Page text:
Access Date for Cited Work
This element is deprecated; avoid using it. Use <date-in-citation>.
The <access-date> element has been replaced by the <date-in-citation> element with a @content-type attribute value “access-date” that records the date on which the cited work was examined.
This element is an artifact, now used only within the <nlm-citation> element, which is deprecated. Use of this element is therefore also deprecated.
Some online resources are changing so quickly that a citation to the resource is not complete without the date on which the cited resource was examined, since a day before or a day later, the relevant material might be different. The <date-in-citation> element is now used to record such information inside <mixed-citation> and <element-citation> elements.
<!ELEMENT access-date (#PCDATA %access-date-elements;)* >
Expanded Content Model
(#PCDATA | day | era | month | season | year | x)*
This element may be contained in:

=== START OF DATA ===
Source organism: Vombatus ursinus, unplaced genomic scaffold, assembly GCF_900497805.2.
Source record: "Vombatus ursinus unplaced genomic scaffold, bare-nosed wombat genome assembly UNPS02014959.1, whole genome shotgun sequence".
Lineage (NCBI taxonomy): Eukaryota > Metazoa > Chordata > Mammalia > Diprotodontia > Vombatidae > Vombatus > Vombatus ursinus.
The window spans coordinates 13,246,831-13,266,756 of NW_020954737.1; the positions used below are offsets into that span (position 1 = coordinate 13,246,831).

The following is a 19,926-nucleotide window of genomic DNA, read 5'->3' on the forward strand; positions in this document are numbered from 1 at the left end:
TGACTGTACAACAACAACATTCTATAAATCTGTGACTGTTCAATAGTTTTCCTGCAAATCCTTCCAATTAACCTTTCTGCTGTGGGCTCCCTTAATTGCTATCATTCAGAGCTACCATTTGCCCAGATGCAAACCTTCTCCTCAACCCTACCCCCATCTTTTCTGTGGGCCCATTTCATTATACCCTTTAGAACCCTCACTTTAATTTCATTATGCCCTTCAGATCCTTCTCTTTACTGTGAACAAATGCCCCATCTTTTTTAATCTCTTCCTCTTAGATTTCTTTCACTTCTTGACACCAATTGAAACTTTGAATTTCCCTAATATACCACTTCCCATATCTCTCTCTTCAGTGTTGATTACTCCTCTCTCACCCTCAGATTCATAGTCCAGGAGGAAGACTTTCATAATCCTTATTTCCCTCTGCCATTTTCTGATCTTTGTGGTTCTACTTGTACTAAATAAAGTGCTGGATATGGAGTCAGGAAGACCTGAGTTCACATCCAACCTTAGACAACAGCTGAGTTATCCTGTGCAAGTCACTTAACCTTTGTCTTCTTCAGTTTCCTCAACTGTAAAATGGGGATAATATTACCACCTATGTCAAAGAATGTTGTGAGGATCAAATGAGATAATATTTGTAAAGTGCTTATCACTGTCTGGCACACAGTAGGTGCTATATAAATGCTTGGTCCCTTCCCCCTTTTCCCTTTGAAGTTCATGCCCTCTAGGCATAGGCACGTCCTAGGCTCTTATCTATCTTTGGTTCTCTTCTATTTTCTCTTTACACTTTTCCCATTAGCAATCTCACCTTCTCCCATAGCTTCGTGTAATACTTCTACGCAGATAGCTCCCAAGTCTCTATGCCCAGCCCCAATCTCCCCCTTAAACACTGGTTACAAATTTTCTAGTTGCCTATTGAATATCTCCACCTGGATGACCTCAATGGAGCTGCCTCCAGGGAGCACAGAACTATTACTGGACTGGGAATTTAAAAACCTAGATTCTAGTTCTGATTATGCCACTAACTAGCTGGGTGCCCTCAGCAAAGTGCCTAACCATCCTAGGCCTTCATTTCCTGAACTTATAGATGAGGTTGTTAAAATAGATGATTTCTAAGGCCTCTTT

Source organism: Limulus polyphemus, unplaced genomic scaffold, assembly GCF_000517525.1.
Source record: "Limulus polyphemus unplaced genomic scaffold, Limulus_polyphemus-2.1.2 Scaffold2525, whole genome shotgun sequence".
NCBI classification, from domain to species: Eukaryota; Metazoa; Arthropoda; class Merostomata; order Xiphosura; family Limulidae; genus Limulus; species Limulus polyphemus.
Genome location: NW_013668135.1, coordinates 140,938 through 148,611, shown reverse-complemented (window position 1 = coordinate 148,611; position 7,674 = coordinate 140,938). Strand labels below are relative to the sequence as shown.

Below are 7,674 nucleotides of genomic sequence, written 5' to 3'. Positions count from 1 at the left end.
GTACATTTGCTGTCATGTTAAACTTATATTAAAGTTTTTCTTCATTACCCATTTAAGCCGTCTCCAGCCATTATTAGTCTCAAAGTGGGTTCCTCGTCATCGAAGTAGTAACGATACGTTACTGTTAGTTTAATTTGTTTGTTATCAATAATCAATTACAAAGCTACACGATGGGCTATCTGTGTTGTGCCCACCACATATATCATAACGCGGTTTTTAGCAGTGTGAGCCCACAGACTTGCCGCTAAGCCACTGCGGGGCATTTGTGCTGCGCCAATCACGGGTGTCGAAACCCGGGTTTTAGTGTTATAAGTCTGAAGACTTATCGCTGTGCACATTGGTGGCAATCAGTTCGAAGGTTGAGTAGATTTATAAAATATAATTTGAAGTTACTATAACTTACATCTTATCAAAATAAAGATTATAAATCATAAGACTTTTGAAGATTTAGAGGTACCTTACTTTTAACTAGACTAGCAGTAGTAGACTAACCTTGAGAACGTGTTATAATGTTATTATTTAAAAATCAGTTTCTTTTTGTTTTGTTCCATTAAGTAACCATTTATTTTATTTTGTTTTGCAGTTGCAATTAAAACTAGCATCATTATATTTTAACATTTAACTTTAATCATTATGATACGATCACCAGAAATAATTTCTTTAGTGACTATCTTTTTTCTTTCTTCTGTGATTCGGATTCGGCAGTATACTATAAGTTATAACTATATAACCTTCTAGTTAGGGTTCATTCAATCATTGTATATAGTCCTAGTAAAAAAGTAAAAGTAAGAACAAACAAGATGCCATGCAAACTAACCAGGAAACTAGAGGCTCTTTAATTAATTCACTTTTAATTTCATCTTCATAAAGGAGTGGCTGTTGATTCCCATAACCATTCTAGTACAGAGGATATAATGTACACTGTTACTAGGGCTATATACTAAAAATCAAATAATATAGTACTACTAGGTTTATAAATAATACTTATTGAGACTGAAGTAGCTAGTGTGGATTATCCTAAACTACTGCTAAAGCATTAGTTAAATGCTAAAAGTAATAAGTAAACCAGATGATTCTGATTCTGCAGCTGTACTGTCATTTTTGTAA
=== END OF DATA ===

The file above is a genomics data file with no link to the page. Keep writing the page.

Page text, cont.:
Used only in <nlm-citation>, an element-style bibliographic reference (punctuation and spacing removed) used in previous versions of this Tag Set:
<article dtd-version="1.1d3"> <front>...</front> <body>...</body> <back> <ref-list>... <ref> <nlm-citation publication-format="web"> <source>Hypertension, Dialysis & Clinical Nephrology [Internet]</source> <year content-type="copyright-year" iso-8601-date="1995">c1995–2001</year> <access-date>cited 2001 Mar 8</access-date> <publisher-loc>Hinsdale (IL)</publisher-loc> <publisher-name>Medtext, Inc.</publisher-name> <comment>Available from: <ext-link ext-link-type="url" xlink:href="www.medtext.com/hdcn.htm"> http://www.medtext.com/hdcn.htm</ext-link></comment> </nlm-citation> </ref> </ref-list> </back> </article>